Kevin Faulconer on Covid Mandates, Housing and the California G.O.P.
Kevin Faulconer, a former San Diego mayor, says his collaborative approach to government will resonate with Californians weary of partisan tribalism.,
This G.O.P. candidate’s hopes may rest with California Democrats.
By Jill Cowan
- Sept. 10, 2021, 8:27 a.m. ET
He was the mayor of San Diego, California’s second-largest city, for the better part of a decade until he reached his term limit last year, praised in some quarters for being an increasingly rare moderate Republican in a state where the G.O.P. has struggled.
But many Californians could not pick Kevin Faulconer out of a lineup.
That has been a bit of a problem for Mr. Faulconer, who is one of more than 40 candidates vying to take Gov. Gavin Newsom’s place in Tuesday’s recall election. One recent poll shows Mr. Faulconer at a very distant second place to Larry Elder, the conservative radio host and Republican front-runner.
Unlike the other candidates, though, Mr. Faulconer has experience in government. In recent weeks, Democratic strategists and The Los Angeles Times’s editorial board have urged Californians to vote no on the recall question, and — rather than leave blank the question on which candidate should replace Mr. Newsom if he is recalled — “hold your nose and select” Mr. Faulconer.
Mr. Faulconer’s candidacy in the recall has been widely viewed as a chance to get his name in front of voters before running in the regular race for governor next year, which he announced early this year that he would join — regardless of whether a recall took place.
Mr. Faulconer said in an interview he was adamant that his collaborative “common-sense” approach to governance and focus on policy will resonate with Californians weary of partisan tribalism. And that, he said, is what he hopes will set him apart.
“My one goal is continuing to get out my message of someone who’s ready to lead, has the experience and will actually bring real solutions to California,” he said. “And somebody who knows how to bring people together.”
Here’s what else he had to say, lightly edited and condensed:
I’ll jump right into it: If you’re elected governor, would you keep mask, vaccine or other pandemic-related mandates in place?
I would say, first of all, I want everyone to get the vaccine. Every opportunity I get, I stress that — my family is vaccinated. That is the best way for us to get on the other side of this pandemic.
But you can’t mandate your way out of Covid-19. So I do not support mandates or bans, either way.
You have to let local health officials make those determinations based upon the facts on the ground in their area. Los Angeles is going to be different than Sacramento, which is going to be different than the Bay Area. So my policy is one of education, education, education.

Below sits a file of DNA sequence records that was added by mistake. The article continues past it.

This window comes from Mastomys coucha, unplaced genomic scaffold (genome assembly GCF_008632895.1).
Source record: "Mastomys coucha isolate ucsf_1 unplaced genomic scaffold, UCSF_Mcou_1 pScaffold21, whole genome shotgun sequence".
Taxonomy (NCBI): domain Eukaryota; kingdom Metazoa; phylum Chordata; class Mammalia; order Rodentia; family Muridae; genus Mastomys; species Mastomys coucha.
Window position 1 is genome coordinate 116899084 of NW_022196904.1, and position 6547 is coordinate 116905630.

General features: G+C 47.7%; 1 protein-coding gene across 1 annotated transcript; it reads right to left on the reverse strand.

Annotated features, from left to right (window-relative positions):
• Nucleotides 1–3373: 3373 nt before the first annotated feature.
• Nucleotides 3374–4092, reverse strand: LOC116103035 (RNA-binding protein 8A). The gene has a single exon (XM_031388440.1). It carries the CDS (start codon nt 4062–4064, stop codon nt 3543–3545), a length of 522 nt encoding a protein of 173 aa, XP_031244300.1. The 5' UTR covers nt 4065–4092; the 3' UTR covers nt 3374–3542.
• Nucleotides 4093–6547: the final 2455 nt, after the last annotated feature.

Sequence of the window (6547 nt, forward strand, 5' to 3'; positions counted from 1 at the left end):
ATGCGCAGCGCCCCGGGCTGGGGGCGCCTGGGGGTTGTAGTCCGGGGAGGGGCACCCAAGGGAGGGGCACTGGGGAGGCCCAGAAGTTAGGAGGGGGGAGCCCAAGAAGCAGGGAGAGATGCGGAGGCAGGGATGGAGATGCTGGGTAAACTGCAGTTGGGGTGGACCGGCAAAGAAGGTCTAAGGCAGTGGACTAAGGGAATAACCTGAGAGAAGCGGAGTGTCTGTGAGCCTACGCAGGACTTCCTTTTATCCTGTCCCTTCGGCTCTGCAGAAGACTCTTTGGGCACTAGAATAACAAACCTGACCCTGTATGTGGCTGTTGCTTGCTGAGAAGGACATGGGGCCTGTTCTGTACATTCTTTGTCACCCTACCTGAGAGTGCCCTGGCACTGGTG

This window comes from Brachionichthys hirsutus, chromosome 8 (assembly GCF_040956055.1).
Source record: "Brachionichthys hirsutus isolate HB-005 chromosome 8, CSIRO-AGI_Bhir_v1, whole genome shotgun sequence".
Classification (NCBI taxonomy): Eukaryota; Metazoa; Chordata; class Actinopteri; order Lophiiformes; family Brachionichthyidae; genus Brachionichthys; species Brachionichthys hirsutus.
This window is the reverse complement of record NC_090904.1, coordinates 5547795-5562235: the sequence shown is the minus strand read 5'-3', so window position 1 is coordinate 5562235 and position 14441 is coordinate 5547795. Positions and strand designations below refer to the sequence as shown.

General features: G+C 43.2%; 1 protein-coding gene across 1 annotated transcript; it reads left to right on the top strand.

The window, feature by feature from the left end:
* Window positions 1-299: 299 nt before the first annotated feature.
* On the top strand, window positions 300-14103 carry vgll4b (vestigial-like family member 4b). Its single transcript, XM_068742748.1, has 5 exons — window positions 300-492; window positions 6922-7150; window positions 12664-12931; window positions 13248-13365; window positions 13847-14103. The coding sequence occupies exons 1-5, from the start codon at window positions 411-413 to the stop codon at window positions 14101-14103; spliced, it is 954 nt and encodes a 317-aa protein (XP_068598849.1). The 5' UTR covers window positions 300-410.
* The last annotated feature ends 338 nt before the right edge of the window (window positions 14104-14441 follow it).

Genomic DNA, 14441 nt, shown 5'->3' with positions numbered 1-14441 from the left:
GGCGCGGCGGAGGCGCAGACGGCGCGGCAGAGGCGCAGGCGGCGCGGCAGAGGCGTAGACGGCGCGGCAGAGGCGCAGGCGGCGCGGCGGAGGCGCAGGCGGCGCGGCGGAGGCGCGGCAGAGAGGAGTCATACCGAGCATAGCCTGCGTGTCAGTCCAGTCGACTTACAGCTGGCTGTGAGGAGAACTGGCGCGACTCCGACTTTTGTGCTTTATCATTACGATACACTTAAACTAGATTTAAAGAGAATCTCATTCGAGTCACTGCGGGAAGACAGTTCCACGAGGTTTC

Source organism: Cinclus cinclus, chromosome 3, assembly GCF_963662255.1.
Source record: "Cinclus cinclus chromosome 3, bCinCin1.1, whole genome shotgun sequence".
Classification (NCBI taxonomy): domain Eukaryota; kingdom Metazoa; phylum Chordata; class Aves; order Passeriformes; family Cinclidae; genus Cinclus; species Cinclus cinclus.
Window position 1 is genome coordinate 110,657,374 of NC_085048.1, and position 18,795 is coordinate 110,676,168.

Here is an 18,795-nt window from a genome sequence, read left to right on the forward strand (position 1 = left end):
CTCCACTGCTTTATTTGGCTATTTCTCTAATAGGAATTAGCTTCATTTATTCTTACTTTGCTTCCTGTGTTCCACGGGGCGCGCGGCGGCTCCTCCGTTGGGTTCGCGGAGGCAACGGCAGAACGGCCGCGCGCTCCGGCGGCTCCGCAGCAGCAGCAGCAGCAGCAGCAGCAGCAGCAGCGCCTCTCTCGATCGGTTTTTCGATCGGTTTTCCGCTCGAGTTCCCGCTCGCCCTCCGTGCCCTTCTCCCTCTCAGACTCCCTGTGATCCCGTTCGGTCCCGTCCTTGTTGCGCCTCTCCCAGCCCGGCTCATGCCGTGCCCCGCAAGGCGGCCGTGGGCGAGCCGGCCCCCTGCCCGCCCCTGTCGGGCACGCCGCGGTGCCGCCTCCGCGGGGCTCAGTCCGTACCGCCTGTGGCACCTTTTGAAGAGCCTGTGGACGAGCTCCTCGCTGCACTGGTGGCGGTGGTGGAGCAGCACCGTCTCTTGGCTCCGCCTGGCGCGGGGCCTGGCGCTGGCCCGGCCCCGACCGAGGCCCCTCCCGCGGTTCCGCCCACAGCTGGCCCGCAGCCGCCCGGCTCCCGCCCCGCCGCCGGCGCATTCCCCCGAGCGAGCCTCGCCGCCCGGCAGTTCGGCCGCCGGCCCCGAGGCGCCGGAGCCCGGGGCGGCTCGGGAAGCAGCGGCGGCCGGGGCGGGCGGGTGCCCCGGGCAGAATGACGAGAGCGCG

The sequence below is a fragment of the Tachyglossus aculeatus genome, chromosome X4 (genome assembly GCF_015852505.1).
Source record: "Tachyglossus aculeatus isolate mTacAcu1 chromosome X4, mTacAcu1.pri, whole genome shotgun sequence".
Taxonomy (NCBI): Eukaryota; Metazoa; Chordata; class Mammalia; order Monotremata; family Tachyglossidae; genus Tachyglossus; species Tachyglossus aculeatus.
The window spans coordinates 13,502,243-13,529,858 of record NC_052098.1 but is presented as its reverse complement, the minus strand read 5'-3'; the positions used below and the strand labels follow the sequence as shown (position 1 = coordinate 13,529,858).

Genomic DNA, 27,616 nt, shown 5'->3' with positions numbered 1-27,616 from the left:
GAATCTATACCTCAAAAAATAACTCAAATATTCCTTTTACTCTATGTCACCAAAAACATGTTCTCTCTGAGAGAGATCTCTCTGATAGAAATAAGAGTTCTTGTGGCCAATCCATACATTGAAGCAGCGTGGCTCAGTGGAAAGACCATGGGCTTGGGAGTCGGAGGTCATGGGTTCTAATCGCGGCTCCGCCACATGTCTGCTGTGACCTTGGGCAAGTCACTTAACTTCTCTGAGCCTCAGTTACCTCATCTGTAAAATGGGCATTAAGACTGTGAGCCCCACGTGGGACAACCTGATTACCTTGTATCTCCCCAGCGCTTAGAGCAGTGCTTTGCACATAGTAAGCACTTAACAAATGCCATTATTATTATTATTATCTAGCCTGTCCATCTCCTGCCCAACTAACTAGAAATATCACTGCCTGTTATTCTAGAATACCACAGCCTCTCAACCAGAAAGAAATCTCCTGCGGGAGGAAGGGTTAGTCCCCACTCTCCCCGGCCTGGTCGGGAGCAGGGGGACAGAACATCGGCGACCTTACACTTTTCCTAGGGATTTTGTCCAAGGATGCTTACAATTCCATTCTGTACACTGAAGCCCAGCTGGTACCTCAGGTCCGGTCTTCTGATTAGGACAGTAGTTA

So would you be in favor of lifting vaccine mandates for educators?
I’m a big believer in letting the local facts on the ground dictate the proper steps to take based upon the health conditions in that community.
You would leave that up to district officials or local public health officials?
I would leave that to local public health officials. I think we saw 90 percent of educators had gotten vaccinated without a mandate. Again, I think that speaks to the power of education.
What would you say to people in communities where public health officials have been threatened for doing their jobs and imposing restrictions, and where residents opposed to mask mandates have successfully pushed back against them?
I would say the science doesn’t change based on politics. And I again urge you to trust the science and the local conditions in that community.
So would you immediately reverse all the mandates that apply to state workers?
I would allow local officials to make those decisions for themselves. I believe that testing is a responsible solution. Again, I want everyone to get vaccinated, and I absolutely believe that helps reduce the vaccine hesitancy if you’re not mandating everything.
You’ve talked a lot about better addressing homelessness than Governor Newsom. What would your priorities be?
We took very significant action in San Diego to change the dynamics. It was compassionate and it was firm. I did not allow tent encampments on the sidewalks in San Diego and in our public spaces because I believe if you let somebody live in an unsafe, unclean, unsanitary environment, you’re condemning them to die there. And we’re better than that.
We were the only big city in California where we actually reduced homelessness by double digits. I set up a series of shelters in San Diego, and I made a deal with the community. I said, “It’s going to be cleaner and safer with this shelter than before it was there.”